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What Paid Holidays Should You Be Paying Your Employees?

Mar 23

Every year, American employees leave 430 million vacation days up for grabs. (If you were wondering, that’s 1,178,082 years of unused vacation every year.)

Or in other words, way too much time.

We already know Americans are by and large workaholics. But still, if you own a small business, there are some days you should definitely give off to your employees. And it’s helpful to know what that mix of days should be.

That’s where I come in. I’ll show you how to build your own paid holiday schedule for your small business, using benchmarking data as our trusty guide.

The bigger PTO picture.

Let’s start with the main question on your mind: How much time off do people normally get? An average full-time employee in a small, privately-owned business in the U.S. receives about 7.6 paid holidays per year, according to the Bureau of Labor Statistics. That number also breaks down even further:

  • Technical/professional employees get 8.5-ish days a year.
  • Clerical/sales employees get 7.7-ish days a year.
  • Blue-collar/service employees get 7 days a year.

While that’s the average, other studies have shown most employees report getting about nine paid holidays per year. Think about these benchmarks as you decide on the number that will work best for you business.

There are no federal laws requiring employers to give PTO, but most companies offer it anyway. Why? Because it’s a must to attract and retain great employees. In fact, PTO is the second most important benefit to employees, right after health insurance.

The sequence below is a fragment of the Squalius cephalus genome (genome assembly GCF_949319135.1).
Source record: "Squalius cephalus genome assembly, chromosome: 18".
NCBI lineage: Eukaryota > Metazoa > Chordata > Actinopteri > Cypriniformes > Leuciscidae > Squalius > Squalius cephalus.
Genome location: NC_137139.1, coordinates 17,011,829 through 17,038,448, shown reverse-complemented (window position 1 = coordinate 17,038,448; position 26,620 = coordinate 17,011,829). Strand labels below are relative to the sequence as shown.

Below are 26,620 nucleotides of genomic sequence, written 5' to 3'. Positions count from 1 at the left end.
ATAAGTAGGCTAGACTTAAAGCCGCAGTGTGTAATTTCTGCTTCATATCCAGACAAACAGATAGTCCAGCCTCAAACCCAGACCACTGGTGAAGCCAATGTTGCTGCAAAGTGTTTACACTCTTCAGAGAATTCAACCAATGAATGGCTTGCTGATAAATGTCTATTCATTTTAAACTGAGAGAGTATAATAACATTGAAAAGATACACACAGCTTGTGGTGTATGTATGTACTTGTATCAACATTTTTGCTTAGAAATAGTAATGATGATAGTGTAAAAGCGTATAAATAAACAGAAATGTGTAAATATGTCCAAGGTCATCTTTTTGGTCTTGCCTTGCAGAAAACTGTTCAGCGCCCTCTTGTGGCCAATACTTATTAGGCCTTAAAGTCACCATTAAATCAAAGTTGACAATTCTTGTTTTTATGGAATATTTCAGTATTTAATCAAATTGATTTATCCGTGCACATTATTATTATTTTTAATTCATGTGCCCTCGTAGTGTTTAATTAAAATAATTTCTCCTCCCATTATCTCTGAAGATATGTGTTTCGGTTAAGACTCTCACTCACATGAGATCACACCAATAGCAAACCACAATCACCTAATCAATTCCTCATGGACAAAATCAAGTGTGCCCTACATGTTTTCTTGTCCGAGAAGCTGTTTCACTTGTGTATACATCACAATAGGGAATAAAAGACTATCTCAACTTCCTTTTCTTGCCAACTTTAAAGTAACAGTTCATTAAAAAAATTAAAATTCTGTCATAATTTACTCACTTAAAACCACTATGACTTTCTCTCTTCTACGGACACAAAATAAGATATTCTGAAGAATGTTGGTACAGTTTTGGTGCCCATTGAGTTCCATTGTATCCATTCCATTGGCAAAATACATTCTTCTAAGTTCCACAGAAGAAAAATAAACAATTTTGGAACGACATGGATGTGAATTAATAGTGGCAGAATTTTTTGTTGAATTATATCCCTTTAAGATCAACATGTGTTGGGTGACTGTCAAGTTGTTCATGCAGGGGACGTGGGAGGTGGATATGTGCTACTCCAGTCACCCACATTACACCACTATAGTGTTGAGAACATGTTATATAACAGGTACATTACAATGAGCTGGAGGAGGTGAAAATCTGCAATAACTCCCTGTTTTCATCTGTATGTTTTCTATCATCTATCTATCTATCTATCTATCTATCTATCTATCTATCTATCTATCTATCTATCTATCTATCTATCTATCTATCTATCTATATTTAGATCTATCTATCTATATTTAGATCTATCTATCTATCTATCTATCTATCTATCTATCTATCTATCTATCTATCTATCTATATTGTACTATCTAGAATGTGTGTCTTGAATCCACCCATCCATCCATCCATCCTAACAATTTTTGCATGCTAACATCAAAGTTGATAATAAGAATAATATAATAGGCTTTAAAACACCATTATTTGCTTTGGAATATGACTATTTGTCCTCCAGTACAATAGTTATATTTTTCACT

Now, onto the next layer of the paid holiday puzzle: Choosing the actual days you give off.

So, what paid holidays should I offer?

Click through this link to my Gusto post to get the rest of this riveting content! 

No, really, I promise, it’s good stuff! Have I ever steered you wrong?

1 Comment to “What Paid Holidays Should You Be Paying Your Employees?”

  1. Think you missed what is the most important reason for consistent holidays. Most have the same holidays because most of the rest of the country/world has off as well, and working on those days would be unproductive in most industries. Giving employees the choice would result in huge amounts of random days where productivity would suffer. And, really, when employees get to choose their own holidays, just like vacation, they often don’t take them all. Why do few work on holidays? Because, unlike vacations, almost everyone else is off. Why do we not take all our vacations days? Because almost everyone else is working, and it is either boring, or your staff is working, or your customers are working, etc. Holidays are the time for family, neighborhood, friend gathering times, because most those others are not working. Leave holidays alone. Perhaps we should be like the teachers – there is an established time for vacation.

    Parker Davis
    Mar 26, 2018

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